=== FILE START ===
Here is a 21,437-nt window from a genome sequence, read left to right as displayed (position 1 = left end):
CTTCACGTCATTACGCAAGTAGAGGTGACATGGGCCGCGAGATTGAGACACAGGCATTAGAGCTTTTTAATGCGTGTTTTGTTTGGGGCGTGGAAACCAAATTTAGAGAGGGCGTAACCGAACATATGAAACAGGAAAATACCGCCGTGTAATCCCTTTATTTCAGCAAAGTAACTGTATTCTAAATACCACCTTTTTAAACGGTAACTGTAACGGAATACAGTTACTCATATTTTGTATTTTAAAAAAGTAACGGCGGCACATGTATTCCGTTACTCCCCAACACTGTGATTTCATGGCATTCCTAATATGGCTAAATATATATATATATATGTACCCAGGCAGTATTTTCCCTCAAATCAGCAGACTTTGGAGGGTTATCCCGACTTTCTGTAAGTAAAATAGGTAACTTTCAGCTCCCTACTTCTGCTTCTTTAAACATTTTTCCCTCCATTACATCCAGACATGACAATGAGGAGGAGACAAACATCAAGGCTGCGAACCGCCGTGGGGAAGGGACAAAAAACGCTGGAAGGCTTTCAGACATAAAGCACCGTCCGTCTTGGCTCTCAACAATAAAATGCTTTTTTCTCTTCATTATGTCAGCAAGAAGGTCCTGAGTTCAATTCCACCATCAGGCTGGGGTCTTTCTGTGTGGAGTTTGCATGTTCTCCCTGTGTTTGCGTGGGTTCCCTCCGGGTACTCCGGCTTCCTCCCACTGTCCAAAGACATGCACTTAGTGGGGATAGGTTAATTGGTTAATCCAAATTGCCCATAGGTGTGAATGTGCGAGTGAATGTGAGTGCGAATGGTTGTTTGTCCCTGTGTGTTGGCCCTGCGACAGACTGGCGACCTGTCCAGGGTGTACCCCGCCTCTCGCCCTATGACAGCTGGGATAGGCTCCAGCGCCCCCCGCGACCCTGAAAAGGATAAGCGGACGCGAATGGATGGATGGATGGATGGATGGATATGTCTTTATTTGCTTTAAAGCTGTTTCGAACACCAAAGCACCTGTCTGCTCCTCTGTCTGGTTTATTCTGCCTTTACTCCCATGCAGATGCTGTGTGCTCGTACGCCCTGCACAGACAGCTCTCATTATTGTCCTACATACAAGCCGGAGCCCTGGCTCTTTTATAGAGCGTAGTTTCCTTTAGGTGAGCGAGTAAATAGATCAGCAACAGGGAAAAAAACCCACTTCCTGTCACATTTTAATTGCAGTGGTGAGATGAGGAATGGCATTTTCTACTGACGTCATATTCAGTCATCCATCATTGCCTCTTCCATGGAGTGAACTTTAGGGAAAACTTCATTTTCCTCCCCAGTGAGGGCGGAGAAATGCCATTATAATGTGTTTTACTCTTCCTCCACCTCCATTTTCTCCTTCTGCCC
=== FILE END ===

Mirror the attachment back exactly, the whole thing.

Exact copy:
Here is a 21,437-nt window from a genome sequence, read left to right as displayed (position 1 = left end):
CTTCACGTCATTACGCAAGTAGAGGTGACATGGGCCGCGAGATTGAGACACAGGCATTAGAGCTTTTTAATGCGTGTTTTGTTTGGGGCGTGGAAACCAAATTTAGAGAGGGCGTAACCGAACATATGAAACAGGAAAATACCGCCGTGTAATCCCTTTATTTCAGCAAAGTAACTGTATTCTAAATACCACCTTTTTAAACGGTAACTGTAACGGAATACAGTTACTCATATTTTGTATTTTAAAAAAGTAACGGCGGCACATGTATTCCGTTACTCCCCAACACTGTGATTTCATGGCATTCCTAATATGGCTAAATATATATATATATATGTACCCAGGCAGTATTTTCCCTCAAATCAGCAGACTTTGGAGGGTTATCCCGACTTTCTGTAAGTAAAATAGGTAACTTTCAGCTCCCTACTTCTGCTTCTTTAAACATTTTTCCCTCCATTACATCCAGACATGACAATGAGGAGGAGACAAACATCAAGGCTGCGAACCGCCGTGGGGAAGGGACAAAAAACGCTGGAAGGCTTTCAGACATAAAGCACCGTCCGTCTTGGCTCTCAACAATAAAATGCTTTTTTCTCTTCATTATGTCAGCAAGAAGGTCCTGAGTTCAATTCCACCATCAGGCTGGGGTCTTTCTGTGTGGAGTTTGCATGTTCTCCCTGTGTTTGCGTGGGTTCCCTCCGGGTACTCCGGCTTCCTCCCACTGTCCAAAGACATGCACTTAGTGGGGATAGGTTAATTGGTTAATCCAAATTGCCCATAGGTGTGAATGTGCGAGTGAATGTGAGTGCGAATGGTTGTTTGTCCCTGTGTGTTGGCCCTGCGACAGACTGGCGACCTGTCCAGGGTGTACCCCGCCTCTCGCCCTATGACAGCTGGGATAGGCTCCAGCGCCCCCCGCGACCCTGAAAAGGATAAGCGGACGCGAATGGATGGATGGATGGATGGATGGATATGTCTTTATTTGCTTTAAAGCTGTTTCGAACACCAAAGCACCTGTCTGCTCCTCTGTCTGGTTTATTCTGCCTTTACTCCCATGCAGATGCTGTGTGCTCGTACGCCCTGCACAGACAGCTCTCATTATTGTCCTACATACAAGCCGGAGCCCTGGCTCTTTTATAGAGCGTAGTTTCCTTTAGGTGAGCGAGTAAATAGATCAGCAACAGGGAAAAAAACCCACTTCCTGTCACATTTTAATTGCAGTGGTGAGATGAGGAATGGCATTTTCTACTGACGTCATATTCAGTCATCCATCATTGCCTCTTCCATGGAGTGAACTTTAGGGAAAACTTCATTTTCCTCCCCAGTGAGGGCGGAGAAATGCCATTATAATGTGTTTTACTCTTCCTCCACCTCCATTTTCTCCTTCTGCCC